As a global leader, the United States has championed helping those fleeing war, violence, persecution, extreme poverty, and political upheaval. The United States has hosted upwards of 80,000 refugees a year. While the COVID-19 pandemic and other challenges have complicated their admission, the goal for 2022 is to let 125,000 refugees into the United States.
Utah actively participates in this broader tradition. Currently, approximately 60,000 refugees reside within the state. While, at first, new Utahns seek safety and acceptance, they are quick to turn their sights on securing employment necessary to support their families. Refugees in Utah believe that through hard work they will be afforded the opportunity to create their desired livelihood. Unfortunately, many refugees may see this aspiration turn into a nightmare when faced with unnecessary occupational licensing requirements.
Licensing barriers prevent accomplished professionals—lawyers, doctors, cosmetologists—who are fleeing their home countries from obtaining employment commensurate with their credentials. This results in individuals’ being unable to freely apply their talent and initiative to live the American Dream.
Such onerous barriers are challenging, systemic, and intersectional. Often, refugees have limited knowledge of the English language, lack the ability to interpret licensing requirements, do not have local references, or simply do not possess the necessary documents licensing boards required to become accredited. Thus, the licensing and re-licensing processes often require refugees to rebuild their careers, repeating years of education and training. This is unfortunate as many may not have the time or money to pursue costly and stringent education requirements that accompany becoming a licensed professional. This is especially discouraging for older refugees who may be unwilling to begin again.
The inability to overcome such barriers unfairly perpetuates refugees’ already disadvantaged position, imposing requirements based on unnecessary restrictions rather than individual merits. Similarly, occupational licensing barriers maintain negative stereotypes like refugees being financially burdensome and untrustworthy, prompting discriminatory and anti-immigration sentiments.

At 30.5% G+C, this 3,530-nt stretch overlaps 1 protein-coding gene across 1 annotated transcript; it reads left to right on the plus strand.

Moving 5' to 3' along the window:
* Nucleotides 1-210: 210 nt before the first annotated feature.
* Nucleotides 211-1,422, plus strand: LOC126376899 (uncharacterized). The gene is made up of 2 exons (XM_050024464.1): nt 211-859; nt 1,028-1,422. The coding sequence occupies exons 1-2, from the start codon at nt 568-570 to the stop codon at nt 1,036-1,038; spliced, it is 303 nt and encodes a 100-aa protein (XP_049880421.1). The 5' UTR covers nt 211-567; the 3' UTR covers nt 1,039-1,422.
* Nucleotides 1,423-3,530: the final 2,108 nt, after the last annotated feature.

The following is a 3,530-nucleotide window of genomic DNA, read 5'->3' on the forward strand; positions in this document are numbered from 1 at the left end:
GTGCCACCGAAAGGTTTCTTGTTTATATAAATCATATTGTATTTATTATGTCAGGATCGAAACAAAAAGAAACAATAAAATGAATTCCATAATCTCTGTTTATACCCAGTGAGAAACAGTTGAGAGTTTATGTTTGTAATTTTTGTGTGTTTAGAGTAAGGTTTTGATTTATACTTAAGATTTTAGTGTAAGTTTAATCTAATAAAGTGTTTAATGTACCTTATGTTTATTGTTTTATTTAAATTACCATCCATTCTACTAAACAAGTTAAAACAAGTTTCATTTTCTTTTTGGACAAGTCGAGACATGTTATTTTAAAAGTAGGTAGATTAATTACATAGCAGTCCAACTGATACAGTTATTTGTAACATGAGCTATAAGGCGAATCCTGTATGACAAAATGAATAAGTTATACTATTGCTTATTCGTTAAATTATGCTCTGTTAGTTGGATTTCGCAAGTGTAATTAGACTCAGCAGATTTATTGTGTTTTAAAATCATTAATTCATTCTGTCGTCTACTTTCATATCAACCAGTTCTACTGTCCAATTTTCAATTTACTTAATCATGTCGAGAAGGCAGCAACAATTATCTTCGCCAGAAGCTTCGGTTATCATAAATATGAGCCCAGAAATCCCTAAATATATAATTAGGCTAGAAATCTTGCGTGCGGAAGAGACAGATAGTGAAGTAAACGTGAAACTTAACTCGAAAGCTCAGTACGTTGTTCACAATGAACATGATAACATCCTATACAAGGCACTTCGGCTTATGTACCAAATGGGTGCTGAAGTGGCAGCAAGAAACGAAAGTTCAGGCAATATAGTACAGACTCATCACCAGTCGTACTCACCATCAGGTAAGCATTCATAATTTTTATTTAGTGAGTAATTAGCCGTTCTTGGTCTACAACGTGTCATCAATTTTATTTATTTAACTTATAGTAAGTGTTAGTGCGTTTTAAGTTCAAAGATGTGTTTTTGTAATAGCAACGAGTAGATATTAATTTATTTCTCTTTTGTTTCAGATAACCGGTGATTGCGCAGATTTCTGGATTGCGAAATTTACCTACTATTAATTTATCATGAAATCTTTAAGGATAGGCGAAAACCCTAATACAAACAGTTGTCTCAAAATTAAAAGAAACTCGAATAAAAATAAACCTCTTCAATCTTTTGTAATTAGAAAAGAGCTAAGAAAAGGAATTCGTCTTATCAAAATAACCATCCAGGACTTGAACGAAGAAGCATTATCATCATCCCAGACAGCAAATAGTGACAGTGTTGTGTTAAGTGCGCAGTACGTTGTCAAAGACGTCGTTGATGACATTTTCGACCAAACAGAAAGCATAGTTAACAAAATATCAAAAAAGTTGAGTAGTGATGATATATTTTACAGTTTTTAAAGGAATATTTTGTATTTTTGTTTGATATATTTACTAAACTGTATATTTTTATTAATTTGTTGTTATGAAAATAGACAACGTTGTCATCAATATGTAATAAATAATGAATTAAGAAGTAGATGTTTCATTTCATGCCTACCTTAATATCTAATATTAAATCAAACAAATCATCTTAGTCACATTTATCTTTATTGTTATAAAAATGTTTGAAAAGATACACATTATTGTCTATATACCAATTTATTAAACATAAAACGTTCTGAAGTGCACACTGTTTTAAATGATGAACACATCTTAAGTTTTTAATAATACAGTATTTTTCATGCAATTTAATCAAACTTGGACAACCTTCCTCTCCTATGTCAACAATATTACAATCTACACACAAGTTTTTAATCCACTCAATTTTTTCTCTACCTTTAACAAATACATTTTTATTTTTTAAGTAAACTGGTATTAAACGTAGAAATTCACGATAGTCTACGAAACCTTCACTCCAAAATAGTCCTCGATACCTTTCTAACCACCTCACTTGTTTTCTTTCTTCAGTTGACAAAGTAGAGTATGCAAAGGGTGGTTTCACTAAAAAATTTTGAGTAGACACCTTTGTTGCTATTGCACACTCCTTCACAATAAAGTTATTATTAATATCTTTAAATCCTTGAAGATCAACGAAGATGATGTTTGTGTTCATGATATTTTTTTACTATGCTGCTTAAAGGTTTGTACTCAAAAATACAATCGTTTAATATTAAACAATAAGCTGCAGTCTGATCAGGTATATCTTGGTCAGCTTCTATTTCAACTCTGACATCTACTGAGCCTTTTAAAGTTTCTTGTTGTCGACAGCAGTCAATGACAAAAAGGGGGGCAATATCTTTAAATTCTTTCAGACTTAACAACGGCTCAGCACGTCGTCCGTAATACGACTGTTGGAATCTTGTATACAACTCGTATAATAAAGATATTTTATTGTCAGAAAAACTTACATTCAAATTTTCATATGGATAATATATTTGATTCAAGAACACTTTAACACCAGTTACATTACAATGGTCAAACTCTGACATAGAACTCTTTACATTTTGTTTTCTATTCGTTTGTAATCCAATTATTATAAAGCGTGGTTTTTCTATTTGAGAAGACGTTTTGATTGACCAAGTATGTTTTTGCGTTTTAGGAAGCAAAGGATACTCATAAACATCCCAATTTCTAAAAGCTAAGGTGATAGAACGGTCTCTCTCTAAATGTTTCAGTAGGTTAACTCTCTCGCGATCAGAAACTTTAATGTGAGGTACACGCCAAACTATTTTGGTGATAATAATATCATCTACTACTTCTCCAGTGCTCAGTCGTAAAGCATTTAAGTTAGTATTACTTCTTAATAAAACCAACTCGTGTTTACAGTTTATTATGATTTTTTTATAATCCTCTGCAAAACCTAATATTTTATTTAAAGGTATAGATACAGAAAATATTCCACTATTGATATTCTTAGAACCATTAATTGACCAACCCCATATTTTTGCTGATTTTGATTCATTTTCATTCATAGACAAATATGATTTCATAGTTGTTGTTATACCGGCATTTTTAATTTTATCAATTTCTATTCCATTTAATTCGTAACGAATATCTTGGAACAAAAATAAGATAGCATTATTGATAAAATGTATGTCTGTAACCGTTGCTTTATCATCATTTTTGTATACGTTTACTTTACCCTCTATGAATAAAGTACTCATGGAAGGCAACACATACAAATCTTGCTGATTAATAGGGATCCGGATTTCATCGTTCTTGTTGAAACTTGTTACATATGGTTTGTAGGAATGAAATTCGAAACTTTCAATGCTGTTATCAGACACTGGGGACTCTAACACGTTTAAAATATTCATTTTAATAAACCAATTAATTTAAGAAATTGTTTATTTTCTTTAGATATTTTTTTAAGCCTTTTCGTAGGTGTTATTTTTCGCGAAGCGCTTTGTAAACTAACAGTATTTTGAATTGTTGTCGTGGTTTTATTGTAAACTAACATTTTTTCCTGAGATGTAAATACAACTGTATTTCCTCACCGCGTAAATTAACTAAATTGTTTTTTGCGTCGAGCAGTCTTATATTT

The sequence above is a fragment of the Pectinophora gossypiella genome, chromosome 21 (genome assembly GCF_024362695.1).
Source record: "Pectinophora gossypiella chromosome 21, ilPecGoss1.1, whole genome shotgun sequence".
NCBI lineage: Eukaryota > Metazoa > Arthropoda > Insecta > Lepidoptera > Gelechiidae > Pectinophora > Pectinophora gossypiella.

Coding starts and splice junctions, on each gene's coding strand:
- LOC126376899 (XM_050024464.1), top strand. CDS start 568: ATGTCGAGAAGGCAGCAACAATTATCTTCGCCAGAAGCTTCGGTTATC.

Moreover, these stringent barriers contribute to leaving forced migrants and their families in precarious situations for prolonged periods. Such liability affects generations, resulting in stagnant economic mobility. These requirements are contrary to the land of freedom and opportunity that Utah promises to be.
Such unjust and unfair government regulations lead to refugees’ professional skills being underutilized and de-incentivizing work. As Utah recovers from the pandemic and prepares for a likely economic recession, the state should remove barriers that contribute to unrealized wages, tax revenue, and talent loss.
This measure will help address current labor shortages, especially in highly affected areas like mental health and public schools. More than ever, these industries need the inherent resilience, diversity, and problem-solving skills refugees bring.
Refugees are essential to strengthening Utah’s workforce and the economy. In fact, they are already contributing to Utah’s growth and success through amassing a spending power of $324 million and paying $43.1 million in state and local taxes.
Utah’s government must join states like Michigan, Colorado, and California and favor policies to facilitate refugees’ access to licensed occupations. One way to do this is to grant refugees a temporary license to practice the occupation they did in their home country while they work towards obtaining a Utah license. Such a policy is common sense as it will mean that refugees can immediately fill gaps in the workforce while also earning the money necessary to pay for Utah’s licensing requirements. Clearly, such a policy positively impacts native Utahns, consumers, and refugees.